Or I should say, in nearly all cases, no.
There are 2700 species of earthworms in the world and only about 4 of them of them are good vermicomposters. They are:
- eisenia fetida*, aka red wigglers, tiger worms, manure worms
- eisenia hortensis*, aka European nightcrawlers
- perionyx excavatus, aka Indian blue worms
- eudrilus eugeniae, aka African nightcrawlers
*these two are the species adaptable to the most varied environments. The others are suited well to tropical environments.
Composting worms, especially the top 3 above, are the oddball worms that don’t like dirt. If you find them in nature, you won’t find them in the kind of soil they’ll have to burrow in. They’ll be in loosely-compacted environments like leaf litter and the detritus on the forest floor.
On the flip side, this is also why you generally can’t just toss your composting worms in your garden and expect them to thrive. I’ll admit that words like “generally” are kind of weaselly, but it’s very possible that you can introduce composting worms to your garden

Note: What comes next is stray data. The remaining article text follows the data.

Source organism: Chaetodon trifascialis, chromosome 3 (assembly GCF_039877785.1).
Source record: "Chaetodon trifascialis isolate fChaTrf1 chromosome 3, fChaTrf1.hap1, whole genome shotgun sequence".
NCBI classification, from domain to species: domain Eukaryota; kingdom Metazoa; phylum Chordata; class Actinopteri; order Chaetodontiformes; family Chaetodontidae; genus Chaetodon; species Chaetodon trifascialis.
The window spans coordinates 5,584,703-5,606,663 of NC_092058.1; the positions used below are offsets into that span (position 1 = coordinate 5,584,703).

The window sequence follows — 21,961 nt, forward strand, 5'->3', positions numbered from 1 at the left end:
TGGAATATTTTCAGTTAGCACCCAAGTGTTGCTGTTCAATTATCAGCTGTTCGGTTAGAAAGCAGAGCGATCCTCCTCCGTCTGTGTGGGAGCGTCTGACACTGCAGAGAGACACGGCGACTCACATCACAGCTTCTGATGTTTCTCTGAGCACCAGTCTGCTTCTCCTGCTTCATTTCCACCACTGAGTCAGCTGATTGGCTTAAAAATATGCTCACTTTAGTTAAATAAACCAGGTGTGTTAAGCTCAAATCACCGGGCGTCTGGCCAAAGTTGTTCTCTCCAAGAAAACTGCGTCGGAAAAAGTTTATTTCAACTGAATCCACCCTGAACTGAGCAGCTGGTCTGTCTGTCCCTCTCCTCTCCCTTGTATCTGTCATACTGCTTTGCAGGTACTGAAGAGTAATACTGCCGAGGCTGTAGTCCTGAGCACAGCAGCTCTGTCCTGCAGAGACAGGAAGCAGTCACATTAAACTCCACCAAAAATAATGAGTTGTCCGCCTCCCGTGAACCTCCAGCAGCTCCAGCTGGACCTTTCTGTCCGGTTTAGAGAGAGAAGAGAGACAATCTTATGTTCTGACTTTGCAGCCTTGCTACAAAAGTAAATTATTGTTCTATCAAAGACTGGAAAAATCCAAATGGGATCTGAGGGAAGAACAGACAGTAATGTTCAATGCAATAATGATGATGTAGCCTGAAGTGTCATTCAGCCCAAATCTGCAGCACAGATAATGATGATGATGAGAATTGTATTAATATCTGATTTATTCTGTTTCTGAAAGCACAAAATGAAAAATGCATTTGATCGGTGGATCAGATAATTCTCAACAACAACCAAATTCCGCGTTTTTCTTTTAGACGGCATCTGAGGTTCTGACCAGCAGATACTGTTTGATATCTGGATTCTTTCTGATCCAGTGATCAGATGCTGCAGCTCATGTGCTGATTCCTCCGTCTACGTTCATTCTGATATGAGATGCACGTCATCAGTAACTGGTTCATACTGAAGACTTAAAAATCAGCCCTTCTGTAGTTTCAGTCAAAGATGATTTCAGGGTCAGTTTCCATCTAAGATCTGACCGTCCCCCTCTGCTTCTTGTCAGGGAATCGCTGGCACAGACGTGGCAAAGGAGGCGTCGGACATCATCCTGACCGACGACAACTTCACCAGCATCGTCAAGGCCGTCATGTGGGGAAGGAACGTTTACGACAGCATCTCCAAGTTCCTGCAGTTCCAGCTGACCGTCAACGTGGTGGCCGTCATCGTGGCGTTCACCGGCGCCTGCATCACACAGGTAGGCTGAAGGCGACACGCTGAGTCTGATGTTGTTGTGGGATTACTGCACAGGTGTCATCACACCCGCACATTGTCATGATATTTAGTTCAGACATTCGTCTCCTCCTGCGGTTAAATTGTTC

- IF it is very loosely compacted
- AND you don’t experience any extreme temperatures where you live
- AND your garden stays moist without any drainage issues.(But who actually lives in a paradise like this?)
If you’re new to vermicomposting, check out my Guide to Getting Started with Vermicomposting. It’s got the bare minimum of what you need to get off on the right foot today.
If you’re not new to vermicomposting and vermiculture and you’re interested in how to ethically make money in this growing industry, I highly recommend the Worm Farming Alliance, run by my friend, Bentley Christie. Get access to some of the smartest worm heads around!
The 2017 Guide to Getting Started with Vermicomposting
Start on the right foot with the ultimate how-to for the beginning vermicomposter. Get it now.